Why Sweden is moving away from its 'non-aligned' status and towards NATO
Russia’s invasion of Ukraine has Sweden and ally Finland eyeing membership in the military alliance
Sweden's rapid move towards NATO membership shows just how much the country's ideology has changed, says analyst Bjorn Fagersten.
On Friday, the country's foreign minister released an all-party report outlining the benefits of joining the North Atlantic Treaty Organization, a 30-country military alliance of which Canada is a founding member.
Sweden will debate the proposal on Monday and likely submit its application soon after, reports local newspaper Expressen.a
It's a dramatic shift for a country that has long maintained its status as militarily non-aligned. But Russia's invasion of Ukraine has forced Sweden — and its closest military partner Finland — to publicly pick sides.
Fagersten is a senior research fellow and director of the Europe program at the Swedish Institute of International Affairs. Here is part of his conversation with As It Happens guest host Helen Mann.
Sweden has been a neutral country through many past conflicts. What is different this time?
Already in early February this year, the ruling Social Democrats said that non-alignment was still contributing to stability and serving Swedish interests.
And then with the full-scale invasion of Ukraine later that month — and also the war crimes that [have] been documented — that has changed. And they have now started an analytical work to prepare Sweden for entry into NATO.
Do you know anything about the arguments made in the report?
It argues ... that Sweden's current policy of military non-alignment and close bilateral agreements — which doesn't really offer security guarantees, but some level of security co-operation with the U.S., the UK, with the EU, of course, but also with Finland — isn't really enough when we're facing this threat from Russia.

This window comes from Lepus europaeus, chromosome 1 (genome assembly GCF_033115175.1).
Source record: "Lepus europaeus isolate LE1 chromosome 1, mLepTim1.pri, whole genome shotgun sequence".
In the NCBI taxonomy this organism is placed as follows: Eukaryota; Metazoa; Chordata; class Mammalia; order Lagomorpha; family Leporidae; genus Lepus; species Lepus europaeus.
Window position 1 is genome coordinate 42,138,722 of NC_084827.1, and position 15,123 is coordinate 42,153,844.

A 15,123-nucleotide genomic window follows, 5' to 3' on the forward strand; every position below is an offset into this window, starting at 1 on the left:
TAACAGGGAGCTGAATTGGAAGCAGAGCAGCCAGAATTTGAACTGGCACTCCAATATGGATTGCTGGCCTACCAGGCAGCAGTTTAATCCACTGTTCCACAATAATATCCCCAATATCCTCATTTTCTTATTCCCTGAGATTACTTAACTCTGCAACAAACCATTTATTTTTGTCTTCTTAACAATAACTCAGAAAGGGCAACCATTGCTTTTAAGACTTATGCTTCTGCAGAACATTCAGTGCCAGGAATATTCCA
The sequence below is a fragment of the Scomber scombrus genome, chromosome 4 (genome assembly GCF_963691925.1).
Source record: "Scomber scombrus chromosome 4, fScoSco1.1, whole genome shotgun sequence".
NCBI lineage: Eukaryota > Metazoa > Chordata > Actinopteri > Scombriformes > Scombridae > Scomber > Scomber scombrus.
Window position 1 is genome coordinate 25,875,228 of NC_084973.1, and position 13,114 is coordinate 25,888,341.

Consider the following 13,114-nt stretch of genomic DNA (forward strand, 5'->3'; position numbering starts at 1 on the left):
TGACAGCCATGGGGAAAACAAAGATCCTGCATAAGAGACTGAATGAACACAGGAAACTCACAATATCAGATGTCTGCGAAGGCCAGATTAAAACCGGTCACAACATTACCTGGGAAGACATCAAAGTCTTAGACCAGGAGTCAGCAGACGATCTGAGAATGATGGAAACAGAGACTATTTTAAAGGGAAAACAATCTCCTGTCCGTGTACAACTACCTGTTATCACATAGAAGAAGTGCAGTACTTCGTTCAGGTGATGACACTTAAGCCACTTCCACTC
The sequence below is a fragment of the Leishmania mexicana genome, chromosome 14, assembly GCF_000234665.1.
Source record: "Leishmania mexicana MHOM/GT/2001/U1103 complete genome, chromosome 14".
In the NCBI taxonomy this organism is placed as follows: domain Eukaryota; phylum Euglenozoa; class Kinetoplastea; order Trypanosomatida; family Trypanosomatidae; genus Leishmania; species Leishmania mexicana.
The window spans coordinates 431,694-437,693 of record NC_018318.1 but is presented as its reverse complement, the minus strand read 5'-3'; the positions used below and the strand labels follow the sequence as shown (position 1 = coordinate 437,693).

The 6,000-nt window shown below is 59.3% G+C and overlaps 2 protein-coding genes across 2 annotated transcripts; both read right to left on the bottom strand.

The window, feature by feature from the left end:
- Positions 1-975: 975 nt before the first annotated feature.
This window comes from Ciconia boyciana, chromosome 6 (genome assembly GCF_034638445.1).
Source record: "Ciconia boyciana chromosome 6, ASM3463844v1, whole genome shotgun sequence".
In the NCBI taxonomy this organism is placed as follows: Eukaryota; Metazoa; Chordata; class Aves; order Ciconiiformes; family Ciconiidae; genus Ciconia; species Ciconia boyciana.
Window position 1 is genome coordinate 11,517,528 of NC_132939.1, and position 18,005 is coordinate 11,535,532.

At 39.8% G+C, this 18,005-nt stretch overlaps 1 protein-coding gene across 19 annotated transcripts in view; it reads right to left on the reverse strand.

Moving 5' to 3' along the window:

For ordinary Swedes, how much of a pressing issue has this NATO's question become?
We have elections coming up in September, and it's a pretty odd situation that ... it won't really be a debate for the election, because everything will be settled, at least from a Swedish perspective, by then.
So there's a few people who feel that this has been going way too fast, while others would argue that, no, we've been having this discussion actually for years, but the Social Democrats never wanted, really, to move.
Sweden is known for pushing for nuclear disarmament, for example, in recent years. And, certainly, the left-wing parties, and the Greens in particular, are saying that they don't agree with this idea of joining NATO. Is there opposition? Is it significant?
It is those parties that you listed. And then, of course, there are members of other parties that are [skeptical] as well.
But it was actually raised in the report that Sweden would most likely be able to continue to, for example, work for nuclear disarmament also from within NATO.
And one issue that's been coming up is whether Sweden could continue to [have] such an active ... mediating role in international conflicts. And there are references often made to Norway that manages to have such a role, also within NATO.
Watch: Ex-NATO ambassador on possibility of Finnish and Swedish membership:
Russia is prepared to cut its electricity exports to Finland, which Russia says is about payment issues. How might that play into the decision Sweden will make?
We knew this wouldn't be appreciated by Russia, so the report also lists that there would be, most likely, some kind of countermeasures. And that could be cyber. It could be hybrid attacks, like electricity, or other kind of measures.
So how seriously is the Swedish government taking those concerns?